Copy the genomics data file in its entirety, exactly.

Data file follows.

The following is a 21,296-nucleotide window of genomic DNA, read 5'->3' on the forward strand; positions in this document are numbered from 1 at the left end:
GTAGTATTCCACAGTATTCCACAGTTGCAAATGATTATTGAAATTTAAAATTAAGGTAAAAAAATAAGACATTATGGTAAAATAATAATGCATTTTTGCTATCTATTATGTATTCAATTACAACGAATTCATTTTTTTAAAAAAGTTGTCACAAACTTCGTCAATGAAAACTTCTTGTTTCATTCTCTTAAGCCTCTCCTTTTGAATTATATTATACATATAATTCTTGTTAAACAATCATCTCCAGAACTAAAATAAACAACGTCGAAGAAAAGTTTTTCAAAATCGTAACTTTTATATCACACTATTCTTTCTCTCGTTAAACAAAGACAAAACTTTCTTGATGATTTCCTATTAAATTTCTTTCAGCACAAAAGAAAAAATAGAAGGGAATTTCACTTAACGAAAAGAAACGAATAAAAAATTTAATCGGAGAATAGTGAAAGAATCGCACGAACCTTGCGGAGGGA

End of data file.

The following is a 21,296-nucleotide window of genomic DNA, read 5'->3' on the forward strand; positions in this document are numbered from 1 at the left end:
GTAGTATTCCACAGTATTCCACAGTTGCAAATGATTATTGAAATTTAAAATTAAGGTAAAAAAATAAGACATTATGGTAAAATAATAATGCATTTTTGCTATCTATTATGTATTCAATTACAACGAATTCATTTTTTTAAAAAAGTTGTCACAAACTTCGTCAATGAAAACTTCTTGTTTCATTCTCTTAAGCCTCTCCTTTTGAATTATATTATACATATAATTCTTGTTAAACAATCATCTCCAGAACTAAAATAAACAACGTCGAAGAAAAGTTTTTCAAAATCGTAACTTTTATATCACACTATTCTTTCTCTCGTTAAACAAAGACAAAACTTTCTTGATGATTTCCTATTAAATTTCTTTCAGCACAAAAGAAAAAATAGAAGGGAATTTCACTTAACGAAAAGAAACGAATAAAAAATTTAATCGGAGAATAGTGAAAGAATCGCACGAACCTTGCGGAGGGA